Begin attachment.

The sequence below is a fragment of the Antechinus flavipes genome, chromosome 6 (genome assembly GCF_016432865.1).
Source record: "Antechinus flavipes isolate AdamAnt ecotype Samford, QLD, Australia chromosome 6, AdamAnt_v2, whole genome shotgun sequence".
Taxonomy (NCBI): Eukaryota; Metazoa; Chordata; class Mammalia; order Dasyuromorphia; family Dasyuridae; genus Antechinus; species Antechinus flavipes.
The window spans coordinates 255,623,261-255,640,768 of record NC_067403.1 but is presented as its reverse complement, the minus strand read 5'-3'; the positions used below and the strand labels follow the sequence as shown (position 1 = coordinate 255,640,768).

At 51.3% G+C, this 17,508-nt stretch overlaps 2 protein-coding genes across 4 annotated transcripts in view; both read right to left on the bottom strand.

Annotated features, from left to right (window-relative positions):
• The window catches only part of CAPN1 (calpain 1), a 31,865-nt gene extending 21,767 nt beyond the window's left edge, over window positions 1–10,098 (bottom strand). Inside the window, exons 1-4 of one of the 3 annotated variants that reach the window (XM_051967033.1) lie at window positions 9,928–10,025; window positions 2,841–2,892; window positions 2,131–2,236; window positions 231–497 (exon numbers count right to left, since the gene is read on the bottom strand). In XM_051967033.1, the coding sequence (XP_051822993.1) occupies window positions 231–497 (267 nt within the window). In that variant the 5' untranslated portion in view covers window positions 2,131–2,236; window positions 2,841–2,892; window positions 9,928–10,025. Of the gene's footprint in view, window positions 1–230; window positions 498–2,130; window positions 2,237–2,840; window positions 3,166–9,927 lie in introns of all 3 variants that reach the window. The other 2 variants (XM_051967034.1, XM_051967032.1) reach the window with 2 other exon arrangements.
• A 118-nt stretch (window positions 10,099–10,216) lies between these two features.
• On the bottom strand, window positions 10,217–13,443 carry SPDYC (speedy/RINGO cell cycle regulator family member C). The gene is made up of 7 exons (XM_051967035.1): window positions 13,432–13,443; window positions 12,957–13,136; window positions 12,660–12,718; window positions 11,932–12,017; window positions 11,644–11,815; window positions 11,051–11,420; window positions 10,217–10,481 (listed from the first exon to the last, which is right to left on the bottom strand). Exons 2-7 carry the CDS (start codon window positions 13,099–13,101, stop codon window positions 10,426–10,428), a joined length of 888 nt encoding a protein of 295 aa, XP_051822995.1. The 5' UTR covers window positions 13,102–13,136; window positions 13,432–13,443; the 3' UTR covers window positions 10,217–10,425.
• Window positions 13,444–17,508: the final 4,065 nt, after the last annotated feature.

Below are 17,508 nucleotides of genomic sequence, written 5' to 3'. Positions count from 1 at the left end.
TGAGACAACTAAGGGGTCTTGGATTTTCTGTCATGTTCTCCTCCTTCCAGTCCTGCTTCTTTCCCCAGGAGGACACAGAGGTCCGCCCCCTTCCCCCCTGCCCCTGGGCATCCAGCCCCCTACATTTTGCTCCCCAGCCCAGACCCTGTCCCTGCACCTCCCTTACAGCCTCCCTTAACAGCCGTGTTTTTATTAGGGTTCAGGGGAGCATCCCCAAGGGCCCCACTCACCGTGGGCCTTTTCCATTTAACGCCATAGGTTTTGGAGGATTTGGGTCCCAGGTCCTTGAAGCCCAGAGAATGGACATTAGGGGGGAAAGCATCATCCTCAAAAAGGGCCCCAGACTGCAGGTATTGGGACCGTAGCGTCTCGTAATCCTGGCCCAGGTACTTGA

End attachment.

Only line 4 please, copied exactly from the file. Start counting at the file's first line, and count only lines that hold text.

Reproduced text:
The window spans coordinates 255,623,261-255,640,768 of record NC_067403.1 but is presented as its reverse complement, the minus strand read 5'-3'; the positions used below and the strand labels follow the sequence as shown (position 1 = coordinate 255,640,768).